Vitamin E acetate is not, and has never been, an ingredient in blu – Imperial’s vape products.
- We believe vapes should conform to the highest scientifically based quality, manufacturing and safety standards to protect consumers and ensure products remain available to their intended audience of current adult vapers and smokers seeking an alternative to traditional combustible cigarettes. EVALI shows the importance of having robust quality standards in place when selecting ingredients.
- At Imperial our expensive team of professional, highly-qualified registered toxicologists assess every ingredient is both high quality and safe for consumption. As a matter of policy, we exclude the following classes of ingredients: a) Carcinogenic, mutagenic or reproductive toxicants (CMRs); b) respiratory sensitisers; c) mineral and vegetable oils; d) sugars and sweeteners; e) medicinal substances; f) psychotropic drugs; g) anabolic steroids; h) narcotic drugs; i) common allergens, as defined by the EU; j) metals; k) specific ingredients including diacetyl, acetyl propionyl, ethylene glycol and vitamin E acetate.
- By design, myblu liquid pods cannot be easily altered or tampered with by consumers, thereby reducing the risk of e-liquids from illicit or unauthorised sources from being consumed by our adult users. This is important to consider given that tampering, modification and adulteration was a likely contributor to the US EVALI cases.
- EVALI was a predominantly a US phenomenon, with the vast majority of cases being reported across the states. However, this wasn’t mentioned in either the news article or the research. Unlike the US, vapes are regulated in the EU with caps on nicotine strength, bans of certain ingredients, size of refill container and capacity of tanks. Vitamin E acetate is banned under European regulations. This explains why EVALI was largely a US phenomenon and didn’t occur in other countries where vaping is common.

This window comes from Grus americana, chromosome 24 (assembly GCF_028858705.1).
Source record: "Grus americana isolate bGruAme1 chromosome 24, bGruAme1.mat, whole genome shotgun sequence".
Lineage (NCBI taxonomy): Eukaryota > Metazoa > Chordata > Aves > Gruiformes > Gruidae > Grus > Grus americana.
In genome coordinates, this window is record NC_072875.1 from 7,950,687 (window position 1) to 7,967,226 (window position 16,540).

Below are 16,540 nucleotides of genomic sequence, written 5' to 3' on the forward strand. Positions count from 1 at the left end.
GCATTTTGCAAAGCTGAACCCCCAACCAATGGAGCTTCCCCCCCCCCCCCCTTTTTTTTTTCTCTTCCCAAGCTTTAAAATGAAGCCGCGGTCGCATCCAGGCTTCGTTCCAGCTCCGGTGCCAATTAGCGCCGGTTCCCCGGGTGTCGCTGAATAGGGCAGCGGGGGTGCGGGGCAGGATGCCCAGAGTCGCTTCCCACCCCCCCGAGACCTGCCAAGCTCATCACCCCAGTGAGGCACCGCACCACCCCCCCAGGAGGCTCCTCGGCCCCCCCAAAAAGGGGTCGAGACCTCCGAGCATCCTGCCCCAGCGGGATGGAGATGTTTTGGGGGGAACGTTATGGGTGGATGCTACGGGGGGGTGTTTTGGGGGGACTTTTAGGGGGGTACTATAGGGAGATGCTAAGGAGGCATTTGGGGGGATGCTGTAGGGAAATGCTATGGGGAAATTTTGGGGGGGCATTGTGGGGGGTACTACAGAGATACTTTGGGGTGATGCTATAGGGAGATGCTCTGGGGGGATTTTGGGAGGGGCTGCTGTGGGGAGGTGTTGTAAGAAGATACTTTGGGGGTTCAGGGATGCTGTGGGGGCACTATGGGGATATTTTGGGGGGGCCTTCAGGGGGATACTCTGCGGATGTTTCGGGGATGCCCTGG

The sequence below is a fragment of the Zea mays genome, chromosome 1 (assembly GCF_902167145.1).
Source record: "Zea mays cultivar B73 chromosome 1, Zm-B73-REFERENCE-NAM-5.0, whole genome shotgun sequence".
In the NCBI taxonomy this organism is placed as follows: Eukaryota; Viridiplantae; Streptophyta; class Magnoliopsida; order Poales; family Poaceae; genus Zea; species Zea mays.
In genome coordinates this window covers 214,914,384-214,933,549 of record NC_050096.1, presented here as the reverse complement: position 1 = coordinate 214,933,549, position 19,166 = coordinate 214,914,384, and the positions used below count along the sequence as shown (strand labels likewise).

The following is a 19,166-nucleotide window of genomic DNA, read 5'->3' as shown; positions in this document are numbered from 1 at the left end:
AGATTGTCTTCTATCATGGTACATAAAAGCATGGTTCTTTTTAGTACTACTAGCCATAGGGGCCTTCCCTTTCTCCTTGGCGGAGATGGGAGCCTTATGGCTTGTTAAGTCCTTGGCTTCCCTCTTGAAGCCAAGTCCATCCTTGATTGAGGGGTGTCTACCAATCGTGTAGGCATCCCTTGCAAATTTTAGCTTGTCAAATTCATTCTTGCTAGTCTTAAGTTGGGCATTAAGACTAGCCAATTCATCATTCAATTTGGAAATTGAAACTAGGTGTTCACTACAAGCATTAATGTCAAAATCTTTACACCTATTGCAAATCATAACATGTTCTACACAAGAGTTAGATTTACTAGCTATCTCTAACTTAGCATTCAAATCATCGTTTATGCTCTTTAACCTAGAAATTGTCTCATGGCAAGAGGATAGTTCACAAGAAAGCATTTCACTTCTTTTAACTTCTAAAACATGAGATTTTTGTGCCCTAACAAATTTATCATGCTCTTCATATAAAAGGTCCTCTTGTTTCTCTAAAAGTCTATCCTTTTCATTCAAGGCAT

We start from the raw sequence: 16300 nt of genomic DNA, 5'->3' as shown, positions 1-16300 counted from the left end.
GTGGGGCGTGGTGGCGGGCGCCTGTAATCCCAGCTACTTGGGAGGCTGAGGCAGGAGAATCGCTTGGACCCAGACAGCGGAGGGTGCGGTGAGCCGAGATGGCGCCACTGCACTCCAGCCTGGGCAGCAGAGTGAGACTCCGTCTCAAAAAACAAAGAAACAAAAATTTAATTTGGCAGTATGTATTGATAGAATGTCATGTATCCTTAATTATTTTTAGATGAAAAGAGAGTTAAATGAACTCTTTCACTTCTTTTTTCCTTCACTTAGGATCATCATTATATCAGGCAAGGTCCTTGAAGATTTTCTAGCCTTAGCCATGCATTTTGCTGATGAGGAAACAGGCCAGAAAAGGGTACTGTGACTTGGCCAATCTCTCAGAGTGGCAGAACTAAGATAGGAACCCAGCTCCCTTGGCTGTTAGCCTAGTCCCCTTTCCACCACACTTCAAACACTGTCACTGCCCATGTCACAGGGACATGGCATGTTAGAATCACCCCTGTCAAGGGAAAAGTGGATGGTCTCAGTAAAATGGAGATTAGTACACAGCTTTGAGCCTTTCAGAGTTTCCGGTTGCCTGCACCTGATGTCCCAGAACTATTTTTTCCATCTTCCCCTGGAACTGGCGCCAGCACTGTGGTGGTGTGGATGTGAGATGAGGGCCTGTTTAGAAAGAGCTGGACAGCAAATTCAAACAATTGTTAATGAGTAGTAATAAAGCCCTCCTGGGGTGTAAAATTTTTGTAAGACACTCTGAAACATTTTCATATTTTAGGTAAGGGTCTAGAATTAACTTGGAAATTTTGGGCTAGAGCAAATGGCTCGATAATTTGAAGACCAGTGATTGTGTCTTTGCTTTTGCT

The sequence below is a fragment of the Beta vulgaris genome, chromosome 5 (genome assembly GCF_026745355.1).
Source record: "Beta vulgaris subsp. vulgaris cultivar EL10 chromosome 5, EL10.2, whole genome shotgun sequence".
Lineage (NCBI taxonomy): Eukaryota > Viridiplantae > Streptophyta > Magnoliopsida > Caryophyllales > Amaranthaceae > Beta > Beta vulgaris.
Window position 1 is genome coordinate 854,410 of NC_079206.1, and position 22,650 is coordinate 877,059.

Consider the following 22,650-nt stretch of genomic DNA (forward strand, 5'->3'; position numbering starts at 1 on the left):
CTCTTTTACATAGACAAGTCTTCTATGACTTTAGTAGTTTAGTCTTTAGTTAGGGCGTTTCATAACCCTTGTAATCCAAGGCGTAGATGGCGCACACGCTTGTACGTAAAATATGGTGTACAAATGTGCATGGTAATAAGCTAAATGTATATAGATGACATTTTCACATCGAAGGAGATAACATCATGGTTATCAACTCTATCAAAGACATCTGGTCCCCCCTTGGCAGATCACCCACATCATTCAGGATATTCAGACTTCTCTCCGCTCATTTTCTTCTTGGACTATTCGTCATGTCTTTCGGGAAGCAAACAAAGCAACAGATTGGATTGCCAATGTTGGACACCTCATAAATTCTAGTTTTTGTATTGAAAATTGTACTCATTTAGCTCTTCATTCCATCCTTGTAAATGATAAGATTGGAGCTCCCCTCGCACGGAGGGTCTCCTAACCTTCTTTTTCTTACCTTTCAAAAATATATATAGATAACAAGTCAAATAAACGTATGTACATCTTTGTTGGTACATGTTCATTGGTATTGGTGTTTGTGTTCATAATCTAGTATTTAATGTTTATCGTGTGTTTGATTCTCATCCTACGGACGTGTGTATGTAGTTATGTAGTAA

- Only a single EVP was investigated in this study (NEXUS P-1 mini). It would be beneficial to look at other models to understand the pyrolysis or heating of vitamin E acetate under other conditions.
The research states vitamin E acetate is “used as an additive in some vaping products”. Likewise, Nature describes it as “a particular e-cigarette additive”. Neither recognise that is not the case in many other places where vaping is popular and more closely regulated, such as the EU.
For example, Martin Dockrell, Head of Tobacco Control at Public Health England, concluded: “unlike the US, all e-cigarette products in the UK are tightly regulated for quality and safety by the Medicines and Healthcare Products Regulatory Agency. They operate the yellow card scheme, encouraging vapers to report any bad experiences.”
Likewise, Prof Jacob George, Professor of Cardiovascular Medicine and Therapeutics at the University of Dundee, stated: “EVALI in the USA is not linked to the nicotine containing e-cigarettes sold in the high streets across the UK, but rather to Vitamin E acetate used as a cutting agent for cannabis oil. Furthermore, the regulations governing e-cigarettes manufacture, labelling and sale in the UK and EU are robust and well defined.”
Overall, the research reinforces our belief that vaping products should not only be scientifically substantiated, but also conform to the highest quality, manufacturing and safety standards.